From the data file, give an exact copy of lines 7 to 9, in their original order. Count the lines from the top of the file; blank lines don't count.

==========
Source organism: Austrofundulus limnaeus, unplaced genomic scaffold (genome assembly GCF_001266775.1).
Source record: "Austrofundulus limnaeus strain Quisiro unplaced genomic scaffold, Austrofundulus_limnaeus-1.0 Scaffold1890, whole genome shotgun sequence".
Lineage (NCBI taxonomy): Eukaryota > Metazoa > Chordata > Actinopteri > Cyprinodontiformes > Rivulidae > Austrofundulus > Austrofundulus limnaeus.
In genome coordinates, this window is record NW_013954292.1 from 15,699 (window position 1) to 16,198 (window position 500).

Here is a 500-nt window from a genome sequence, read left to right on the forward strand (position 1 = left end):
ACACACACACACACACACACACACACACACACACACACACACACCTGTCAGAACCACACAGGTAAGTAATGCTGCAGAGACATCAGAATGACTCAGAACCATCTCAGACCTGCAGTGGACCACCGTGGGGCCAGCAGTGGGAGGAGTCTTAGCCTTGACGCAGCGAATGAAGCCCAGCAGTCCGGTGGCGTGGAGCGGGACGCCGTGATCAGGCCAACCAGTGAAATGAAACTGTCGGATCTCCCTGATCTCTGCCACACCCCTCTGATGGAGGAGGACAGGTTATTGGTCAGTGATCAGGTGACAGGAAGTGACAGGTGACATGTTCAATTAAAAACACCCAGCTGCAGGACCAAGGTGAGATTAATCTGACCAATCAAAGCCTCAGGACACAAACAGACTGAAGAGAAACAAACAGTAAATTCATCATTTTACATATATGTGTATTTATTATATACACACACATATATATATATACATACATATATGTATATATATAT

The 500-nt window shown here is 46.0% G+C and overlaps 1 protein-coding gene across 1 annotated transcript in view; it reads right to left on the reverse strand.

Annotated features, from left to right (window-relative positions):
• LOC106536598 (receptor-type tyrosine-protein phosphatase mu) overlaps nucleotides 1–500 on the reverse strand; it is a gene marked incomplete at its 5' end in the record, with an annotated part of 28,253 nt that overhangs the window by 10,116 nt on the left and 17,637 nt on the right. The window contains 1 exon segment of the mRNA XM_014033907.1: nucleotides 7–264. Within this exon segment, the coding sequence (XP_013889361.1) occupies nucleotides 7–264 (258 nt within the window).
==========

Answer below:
The 500-nt window shown here is 46.0% G+C and overlaps 1 protein-coding gene across 1 annotated transcript in view; it reads right to left on the reverse strand.

Annotated features, from left to right (window-relative positions):
• LOC106536598 (receptor-type tyrosine-protein phosphatase mu) overlaps nucleotides 1–500 on the reverse strand; it is a gene marked incomplete at its 5' end in the record, with an annotated part of 28,253 nt that overhangs the window by 10,116 nt on the left and 17,637 nt on the right. The window contains 1 exon segment of the mRNA XM_014033907.1: nucleotides 7–264. Within this exon segment, the coding sequence (XP_013889361.1) occupies nucleotides 7–264 (258 nt within the window).